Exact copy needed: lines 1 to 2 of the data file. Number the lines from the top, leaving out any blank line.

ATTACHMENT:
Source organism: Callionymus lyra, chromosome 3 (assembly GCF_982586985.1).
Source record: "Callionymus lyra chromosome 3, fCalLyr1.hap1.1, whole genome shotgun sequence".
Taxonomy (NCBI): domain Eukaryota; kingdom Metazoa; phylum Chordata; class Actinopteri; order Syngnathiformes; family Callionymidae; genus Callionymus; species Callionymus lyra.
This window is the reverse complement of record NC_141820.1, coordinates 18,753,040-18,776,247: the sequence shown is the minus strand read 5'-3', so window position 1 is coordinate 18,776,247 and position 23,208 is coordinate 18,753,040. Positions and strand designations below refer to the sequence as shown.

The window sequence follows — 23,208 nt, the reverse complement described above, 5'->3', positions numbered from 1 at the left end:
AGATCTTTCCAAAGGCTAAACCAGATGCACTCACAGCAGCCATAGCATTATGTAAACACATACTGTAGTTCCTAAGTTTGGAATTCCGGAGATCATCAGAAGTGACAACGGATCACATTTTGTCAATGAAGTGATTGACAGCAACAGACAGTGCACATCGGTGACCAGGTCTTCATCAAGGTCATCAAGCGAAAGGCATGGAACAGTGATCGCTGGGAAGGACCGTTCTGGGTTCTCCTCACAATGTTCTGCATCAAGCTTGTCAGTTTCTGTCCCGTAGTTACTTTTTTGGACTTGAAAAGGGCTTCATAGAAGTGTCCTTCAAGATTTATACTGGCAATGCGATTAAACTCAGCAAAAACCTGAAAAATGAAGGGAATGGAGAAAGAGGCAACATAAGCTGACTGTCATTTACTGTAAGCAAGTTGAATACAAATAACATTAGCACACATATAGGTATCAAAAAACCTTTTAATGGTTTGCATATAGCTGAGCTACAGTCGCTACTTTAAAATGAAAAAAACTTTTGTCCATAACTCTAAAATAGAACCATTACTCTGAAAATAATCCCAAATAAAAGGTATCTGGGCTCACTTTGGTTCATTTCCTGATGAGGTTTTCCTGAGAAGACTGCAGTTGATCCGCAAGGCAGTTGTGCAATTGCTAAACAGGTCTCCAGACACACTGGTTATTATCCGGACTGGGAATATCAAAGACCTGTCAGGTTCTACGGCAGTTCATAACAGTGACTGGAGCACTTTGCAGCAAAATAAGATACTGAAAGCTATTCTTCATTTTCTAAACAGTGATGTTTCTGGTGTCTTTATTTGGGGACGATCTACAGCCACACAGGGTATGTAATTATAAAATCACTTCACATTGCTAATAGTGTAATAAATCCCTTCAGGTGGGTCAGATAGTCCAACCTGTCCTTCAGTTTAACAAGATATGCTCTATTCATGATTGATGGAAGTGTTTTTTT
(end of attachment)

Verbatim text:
Source organism: Callionymus lyra, chromosome 3 (assembly GCF_982586985.1).
Source record: "Callionymus lyra chromosome 3, fCalLyr1.hap1.1, whole genome shotgun sequence".